The popular and most well-known tale is that Bobby was owned by a police night watchman, John Gray, who passed away and was buried in Greyfriars graveyard, which surround the Kirk. Bobby spent the rest of his own life by his master’s grave, and thus became known as Greyfriars Bobby, his unusual behaviour led to Bobby becoming relatively well-known in the city. His celebrity had led the Lord Provost of Edinburgh, Sir William Chambers, to pay for Bobby’s licence and to adorn him with a dog collar, which is currently on display in the Museum of Edinburgh, in order to ensure that he could remain by his masters grave.
Bobby died in 1872, having spent 14 years by his master’s side, and was buried in Greyfriars Kirkyard near John Gray’s grave. To commemorate the loyal dog, a memorial was commissioned for Bobby one year after his death, the statue at the end of George IV Bridge, at the top of Candlemaker Row. Although the statue was originally a drinking fountain, with an upper fountain for humans and a lower fountain for dogs. The memorial was later adapted from its fountain usage into the statue that you see today.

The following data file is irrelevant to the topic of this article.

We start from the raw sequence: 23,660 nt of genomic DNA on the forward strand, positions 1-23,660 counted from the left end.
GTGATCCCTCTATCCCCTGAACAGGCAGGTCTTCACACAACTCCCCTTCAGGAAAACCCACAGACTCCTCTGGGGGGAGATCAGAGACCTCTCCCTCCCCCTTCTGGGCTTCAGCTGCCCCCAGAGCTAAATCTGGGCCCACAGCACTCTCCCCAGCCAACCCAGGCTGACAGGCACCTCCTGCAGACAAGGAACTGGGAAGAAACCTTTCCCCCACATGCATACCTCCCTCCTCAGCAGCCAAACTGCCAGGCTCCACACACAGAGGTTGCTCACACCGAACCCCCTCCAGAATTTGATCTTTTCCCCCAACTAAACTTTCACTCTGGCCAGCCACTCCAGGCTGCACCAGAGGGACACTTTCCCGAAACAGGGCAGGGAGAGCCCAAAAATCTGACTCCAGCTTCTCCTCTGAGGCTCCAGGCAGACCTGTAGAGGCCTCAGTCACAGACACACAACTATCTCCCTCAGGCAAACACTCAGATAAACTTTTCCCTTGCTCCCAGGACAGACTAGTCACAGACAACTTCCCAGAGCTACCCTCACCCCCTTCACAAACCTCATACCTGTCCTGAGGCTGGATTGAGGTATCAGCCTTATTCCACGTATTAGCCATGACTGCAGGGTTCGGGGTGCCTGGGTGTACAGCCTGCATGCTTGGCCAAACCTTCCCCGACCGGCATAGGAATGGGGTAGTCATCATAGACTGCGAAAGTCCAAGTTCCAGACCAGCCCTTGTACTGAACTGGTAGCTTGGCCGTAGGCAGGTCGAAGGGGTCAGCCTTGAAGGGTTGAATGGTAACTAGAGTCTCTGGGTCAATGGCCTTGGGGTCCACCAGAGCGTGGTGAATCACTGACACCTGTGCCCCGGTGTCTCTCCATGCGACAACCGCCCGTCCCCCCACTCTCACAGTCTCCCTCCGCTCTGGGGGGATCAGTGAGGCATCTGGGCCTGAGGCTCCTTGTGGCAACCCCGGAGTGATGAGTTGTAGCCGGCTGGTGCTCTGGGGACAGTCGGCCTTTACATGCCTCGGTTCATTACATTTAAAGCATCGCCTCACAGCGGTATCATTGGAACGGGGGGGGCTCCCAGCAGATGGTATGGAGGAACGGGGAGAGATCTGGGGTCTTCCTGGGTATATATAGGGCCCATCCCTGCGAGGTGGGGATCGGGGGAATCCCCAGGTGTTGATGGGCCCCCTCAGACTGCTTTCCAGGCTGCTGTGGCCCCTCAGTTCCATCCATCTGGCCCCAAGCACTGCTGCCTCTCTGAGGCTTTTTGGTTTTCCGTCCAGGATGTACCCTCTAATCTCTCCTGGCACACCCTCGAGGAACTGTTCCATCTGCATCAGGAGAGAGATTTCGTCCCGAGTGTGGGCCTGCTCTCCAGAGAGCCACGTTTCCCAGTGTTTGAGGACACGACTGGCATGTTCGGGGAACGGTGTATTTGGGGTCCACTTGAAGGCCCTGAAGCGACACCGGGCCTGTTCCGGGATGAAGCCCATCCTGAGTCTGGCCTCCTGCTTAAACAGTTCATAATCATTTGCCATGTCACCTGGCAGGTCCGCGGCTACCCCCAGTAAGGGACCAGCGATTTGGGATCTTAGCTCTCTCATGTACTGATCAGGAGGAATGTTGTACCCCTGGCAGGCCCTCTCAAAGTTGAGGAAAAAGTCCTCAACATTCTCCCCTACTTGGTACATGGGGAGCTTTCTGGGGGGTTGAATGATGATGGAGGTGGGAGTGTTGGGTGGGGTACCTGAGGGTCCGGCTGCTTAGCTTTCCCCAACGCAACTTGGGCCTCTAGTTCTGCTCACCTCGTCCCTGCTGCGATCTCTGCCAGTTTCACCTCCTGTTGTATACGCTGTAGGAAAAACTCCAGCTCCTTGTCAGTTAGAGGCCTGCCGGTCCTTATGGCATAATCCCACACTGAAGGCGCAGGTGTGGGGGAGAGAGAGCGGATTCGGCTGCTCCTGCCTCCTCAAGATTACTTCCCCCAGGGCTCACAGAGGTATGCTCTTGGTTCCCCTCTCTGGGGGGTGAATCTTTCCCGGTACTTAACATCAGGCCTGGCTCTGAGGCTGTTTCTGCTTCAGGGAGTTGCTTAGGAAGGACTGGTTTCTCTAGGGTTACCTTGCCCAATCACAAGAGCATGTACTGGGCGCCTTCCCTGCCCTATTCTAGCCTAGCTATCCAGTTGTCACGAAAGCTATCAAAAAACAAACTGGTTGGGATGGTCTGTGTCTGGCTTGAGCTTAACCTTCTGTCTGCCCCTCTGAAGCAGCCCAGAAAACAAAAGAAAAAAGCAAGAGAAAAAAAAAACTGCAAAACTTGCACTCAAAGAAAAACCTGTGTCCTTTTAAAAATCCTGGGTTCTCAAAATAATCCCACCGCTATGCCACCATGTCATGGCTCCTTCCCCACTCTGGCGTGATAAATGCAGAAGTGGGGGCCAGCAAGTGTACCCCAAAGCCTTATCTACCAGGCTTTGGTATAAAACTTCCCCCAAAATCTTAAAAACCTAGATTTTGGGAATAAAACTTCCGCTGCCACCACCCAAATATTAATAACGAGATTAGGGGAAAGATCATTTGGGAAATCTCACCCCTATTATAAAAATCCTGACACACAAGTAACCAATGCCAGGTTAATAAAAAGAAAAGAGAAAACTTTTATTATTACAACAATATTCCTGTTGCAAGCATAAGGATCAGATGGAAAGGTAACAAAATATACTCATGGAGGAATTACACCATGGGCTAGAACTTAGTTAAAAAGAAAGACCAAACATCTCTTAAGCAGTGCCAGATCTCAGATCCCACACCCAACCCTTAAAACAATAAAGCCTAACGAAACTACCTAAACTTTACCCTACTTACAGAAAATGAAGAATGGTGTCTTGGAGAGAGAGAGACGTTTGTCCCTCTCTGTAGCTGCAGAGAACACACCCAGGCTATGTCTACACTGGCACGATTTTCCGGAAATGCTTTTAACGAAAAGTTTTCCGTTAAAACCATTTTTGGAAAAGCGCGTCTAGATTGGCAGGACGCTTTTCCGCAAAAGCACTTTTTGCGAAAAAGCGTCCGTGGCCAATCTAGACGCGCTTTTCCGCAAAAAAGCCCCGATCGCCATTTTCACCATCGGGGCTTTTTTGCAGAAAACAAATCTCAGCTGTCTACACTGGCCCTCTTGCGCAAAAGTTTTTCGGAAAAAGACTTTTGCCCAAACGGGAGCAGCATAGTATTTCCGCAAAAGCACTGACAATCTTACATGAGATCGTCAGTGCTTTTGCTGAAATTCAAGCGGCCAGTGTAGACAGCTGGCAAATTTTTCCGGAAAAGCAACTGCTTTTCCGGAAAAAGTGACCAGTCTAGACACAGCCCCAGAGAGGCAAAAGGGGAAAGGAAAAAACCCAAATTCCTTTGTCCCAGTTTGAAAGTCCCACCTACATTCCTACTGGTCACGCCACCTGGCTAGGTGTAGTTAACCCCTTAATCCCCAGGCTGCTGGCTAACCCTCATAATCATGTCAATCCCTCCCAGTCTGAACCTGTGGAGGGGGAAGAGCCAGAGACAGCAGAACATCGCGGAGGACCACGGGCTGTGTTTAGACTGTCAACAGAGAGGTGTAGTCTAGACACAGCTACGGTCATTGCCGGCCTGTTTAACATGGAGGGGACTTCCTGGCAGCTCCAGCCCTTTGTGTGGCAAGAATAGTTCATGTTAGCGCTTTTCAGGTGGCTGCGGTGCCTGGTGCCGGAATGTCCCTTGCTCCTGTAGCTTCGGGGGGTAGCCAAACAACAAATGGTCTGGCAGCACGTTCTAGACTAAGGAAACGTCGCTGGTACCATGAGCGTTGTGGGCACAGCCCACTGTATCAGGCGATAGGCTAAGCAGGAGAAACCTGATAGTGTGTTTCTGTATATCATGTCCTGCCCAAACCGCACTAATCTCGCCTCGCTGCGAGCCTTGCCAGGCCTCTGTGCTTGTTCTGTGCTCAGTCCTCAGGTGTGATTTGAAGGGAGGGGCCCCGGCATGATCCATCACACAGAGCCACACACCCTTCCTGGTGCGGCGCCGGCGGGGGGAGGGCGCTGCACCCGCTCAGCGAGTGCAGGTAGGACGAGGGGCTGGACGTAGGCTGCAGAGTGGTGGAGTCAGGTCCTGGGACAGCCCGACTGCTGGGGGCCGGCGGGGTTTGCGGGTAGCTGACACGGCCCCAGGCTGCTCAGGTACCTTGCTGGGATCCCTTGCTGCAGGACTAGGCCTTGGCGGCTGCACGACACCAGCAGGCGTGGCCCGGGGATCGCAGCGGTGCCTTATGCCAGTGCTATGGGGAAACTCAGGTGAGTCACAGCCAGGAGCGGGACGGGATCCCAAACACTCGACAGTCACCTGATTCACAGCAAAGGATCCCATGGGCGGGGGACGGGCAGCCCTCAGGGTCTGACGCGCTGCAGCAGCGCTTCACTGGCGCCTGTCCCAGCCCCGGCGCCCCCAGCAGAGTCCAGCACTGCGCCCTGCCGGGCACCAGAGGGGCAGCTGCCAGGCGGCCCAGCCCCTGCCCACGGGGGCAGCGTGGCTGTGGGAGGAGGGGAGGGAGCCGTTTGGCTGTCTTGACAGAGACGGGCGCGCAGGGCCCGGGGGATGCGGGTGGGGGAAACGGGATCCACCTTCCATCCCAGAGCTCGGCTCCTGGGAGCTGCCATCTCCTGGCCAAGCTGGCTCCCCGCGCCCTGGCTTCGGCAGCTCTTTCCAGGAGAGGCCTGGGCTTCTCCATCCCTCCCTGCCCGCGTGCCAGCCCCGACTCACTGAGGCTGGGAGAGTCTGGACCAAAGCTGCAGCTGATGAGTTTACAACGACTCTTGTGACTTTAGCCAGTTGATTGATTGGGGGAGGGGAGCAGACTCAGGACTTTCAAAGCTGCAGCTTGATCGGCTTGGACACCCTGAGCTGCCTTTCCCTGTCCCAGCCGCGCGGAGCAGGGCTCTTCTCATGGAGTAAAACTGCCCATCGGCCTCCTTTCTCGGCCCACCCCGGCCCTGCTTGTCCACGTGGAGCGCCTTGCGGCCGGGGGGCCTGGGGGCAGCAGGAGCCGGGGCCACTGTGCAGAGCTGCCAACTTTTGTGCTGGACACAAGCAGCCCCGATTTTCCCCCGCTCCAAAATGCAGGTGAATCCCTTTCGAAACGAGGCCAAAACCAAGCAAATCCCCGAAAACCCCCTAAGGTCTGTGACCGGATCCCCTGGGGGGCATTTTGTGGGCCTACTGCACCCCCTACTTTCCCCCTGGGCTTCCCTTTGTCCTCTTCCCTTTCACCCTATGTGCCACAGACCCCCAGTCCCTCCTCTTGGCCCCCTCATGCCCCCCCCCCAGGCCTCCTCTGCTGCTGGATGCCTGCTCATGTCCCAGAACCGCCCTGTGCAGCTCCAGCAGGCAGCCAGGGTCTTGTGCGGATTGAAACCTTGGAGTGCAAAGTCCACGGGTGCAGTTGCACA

Another, less well-known, memorial for Bobby was was erected in 1981, a gravestone located in Greyfriars Kirkyard, easily seen due to its red granite stone, the inscription on the stone reads "Greyfriars Bobby – Died 14 January 1872 – Aged 16 years – Let his loyalty and devotion be a lesson to us all." A lovely message that succinctly explains why so many are enamoured with this particular tale.
The story of this loyal dog Bobby brings many visitors to his memorial which is a must see if you’re visiting Edinburgh, our tour departure point is nearby so you can always pay Bobby a wee visit before or after your tour with us. Just remember not to rub his nose!